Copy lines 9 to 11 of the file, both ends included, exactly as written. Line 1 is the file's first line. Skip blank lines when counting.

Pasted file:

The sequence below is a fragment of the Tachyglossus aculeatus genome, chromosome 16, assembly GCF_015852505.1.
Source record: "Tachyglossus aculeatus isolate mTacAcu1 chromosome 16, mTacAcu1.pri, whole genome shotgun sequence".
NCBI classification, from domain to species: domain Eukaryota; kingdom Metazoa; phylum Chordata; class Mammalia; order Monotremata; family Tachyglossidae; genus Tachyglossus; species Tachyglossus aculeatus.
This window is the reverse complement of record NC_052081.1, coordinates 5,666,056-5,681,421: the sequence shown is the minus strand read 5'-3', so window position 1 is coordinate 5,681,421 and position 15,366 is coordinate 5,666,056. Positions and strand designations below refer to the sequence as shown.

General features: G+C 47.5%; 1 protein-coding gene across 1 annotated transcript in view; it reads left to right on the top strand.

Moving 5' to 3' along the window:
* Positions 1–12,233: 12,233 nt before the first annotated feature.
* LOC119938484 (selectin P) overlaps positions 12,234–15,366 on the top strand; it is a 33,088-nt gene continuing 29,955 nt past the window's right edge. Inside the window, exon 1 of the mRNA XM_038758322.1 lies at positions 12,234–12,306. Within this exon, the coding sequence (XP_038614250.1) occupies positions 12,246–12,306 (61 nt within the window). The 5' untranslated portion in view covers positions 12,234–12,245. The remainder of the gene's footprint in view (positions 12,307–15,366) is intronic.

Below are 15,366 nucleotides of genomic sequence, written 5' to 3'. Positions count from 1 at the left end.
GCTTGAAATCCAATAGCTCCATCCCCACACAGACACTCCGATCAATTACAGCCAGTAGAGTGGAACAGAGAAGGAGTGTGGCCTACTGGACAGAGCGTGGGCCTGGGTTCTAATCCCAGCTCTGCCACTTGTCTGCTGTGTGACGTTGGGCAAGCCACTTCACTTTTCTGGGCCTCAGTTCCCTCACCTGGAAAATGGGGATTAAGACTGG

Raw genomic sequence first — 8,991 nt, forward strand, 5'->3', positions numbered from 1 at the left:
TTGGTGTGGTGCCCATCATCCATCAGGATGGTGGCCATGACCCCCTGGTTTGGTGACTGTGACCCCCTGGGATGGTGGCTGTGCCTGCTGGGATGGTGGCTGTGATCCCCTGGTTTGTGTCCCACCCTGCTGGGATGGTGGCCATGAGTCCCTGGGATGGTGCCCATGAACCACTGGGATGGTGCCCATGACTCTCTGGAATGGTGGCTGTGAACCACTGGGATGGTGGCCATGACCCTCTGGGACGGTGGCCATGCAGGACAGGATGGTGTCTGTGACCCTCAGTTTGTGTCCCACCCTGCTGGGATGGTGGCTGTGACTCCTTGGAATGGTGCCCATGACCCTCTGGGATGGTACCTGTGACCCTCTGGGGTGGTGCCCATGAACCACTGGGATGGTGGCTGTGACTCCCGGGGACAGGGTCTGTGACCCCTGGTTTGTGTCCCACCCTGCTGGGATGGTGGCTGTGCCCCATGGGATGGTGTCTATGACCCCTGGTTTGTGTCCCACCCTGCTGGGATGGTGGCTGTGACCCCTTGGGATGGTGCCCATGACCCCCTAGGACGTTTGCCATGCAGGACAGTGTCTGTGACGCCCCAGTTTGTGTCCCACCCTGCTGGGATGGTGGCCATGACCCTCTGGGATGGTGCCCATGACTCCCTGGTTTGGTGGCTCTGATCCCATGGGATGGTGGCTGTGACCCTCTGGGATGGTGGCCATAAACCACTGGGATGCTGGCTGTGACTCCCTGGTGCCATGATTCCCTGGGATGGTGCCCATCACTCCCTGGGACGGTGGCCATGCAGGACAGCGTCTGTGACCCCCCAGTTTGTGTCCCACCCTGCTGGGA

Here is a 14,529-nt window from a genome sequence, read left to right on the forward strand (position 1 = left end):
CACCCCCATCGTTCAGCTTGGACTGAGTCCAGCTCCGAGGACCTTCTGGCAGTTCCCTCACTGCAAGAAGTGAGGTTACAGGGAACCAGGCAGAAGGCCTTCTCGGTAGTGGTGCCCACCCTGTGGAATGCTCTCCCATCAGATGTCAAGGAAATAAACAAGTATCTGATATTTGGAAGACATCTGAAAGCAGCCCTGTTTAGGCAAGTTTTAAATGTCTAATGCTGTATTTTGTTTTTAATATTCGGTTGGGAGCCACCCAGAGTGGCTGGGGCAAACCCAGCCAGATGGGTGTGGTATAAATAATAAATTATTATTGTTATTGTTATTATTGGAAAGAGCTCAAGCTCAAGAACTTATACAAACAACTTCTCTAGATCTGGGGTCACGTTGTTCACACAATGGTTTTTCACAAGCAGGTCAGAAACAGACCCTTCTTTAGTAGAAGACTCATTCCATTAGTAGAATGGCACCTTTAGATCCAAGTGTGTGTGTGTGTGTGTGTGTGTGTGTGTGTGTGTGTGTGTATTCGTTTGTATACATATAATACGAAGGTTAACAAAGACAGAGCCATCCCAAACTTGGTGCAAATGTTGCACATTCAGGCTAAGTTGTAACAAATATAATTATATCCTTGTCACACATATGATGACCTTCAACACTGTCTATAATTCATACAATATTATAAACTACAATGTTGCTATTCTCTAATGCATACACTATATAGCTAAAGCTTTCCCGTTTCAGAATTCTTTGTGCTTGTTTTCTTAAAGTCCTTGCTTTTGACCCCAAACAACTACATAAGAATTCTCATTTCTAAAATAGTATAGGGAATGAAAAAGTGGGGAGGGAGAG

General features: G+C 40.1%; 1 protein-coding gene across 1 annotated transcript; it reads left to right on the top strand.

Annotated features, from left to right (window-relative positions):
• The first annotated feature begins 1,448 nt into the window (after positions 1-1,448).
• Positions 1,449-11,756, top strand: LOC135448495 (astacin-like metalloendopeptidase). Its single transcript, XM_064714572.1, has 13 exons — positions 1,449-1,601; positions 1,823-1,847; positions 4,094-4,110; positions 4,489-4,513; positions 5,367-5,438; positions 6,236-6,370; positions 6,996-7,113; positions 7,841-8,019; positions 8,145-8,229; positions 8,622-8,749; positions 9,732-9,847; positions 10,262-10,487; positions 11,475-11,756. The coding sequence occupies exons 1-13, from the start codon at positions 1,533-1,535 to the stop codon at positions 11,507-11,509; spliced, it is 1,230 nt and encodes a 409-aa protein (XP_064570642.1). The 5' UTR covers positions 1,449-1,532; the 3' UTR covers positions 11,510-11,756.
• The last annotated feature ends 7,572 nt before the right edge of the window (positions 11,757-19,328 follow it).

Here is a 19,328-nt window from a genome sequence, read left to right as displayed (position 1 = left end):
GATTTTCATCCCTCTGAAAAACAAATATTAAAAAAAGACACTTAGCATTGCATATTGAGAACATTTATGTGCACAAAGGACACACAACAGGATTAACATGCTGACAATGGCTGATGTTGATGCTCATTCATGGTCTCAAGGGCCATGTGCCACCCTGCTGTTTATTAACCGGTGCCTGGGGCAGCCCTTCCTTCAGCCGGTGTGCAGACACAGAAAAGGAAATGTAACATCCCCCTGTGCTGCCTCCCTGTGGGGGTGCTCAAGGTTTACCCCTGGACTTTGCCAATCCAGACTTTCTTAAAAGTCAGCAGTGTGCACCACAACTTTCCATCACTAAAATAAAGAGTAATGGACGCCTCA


Below are 15,366 nucleotides of genomic sequence, written 5' to 3'. Positions count from 1 at the left end.
GCTTGAAATCCAATAGCTCCATCCCCACACAGACACTCCGATCAATTACAGCCAGTAGAGTGGAACAGAGAAGGAGTGTGGCCTACTGGACAGAGCGTGGGCCTGGGTTCTAATCCCAGCTCTGCCACTTGTCTGCTGTGTGACGTTGGGCAAGCCACTTCACTTTTCTGGGCCTCAGTTCCCTCACCTGGAAAATGGGGATTAAGACTGG

Raw genomic sequence first — 8,991 nt, forward strand, 5'->3', positions numbered from 1 at the left: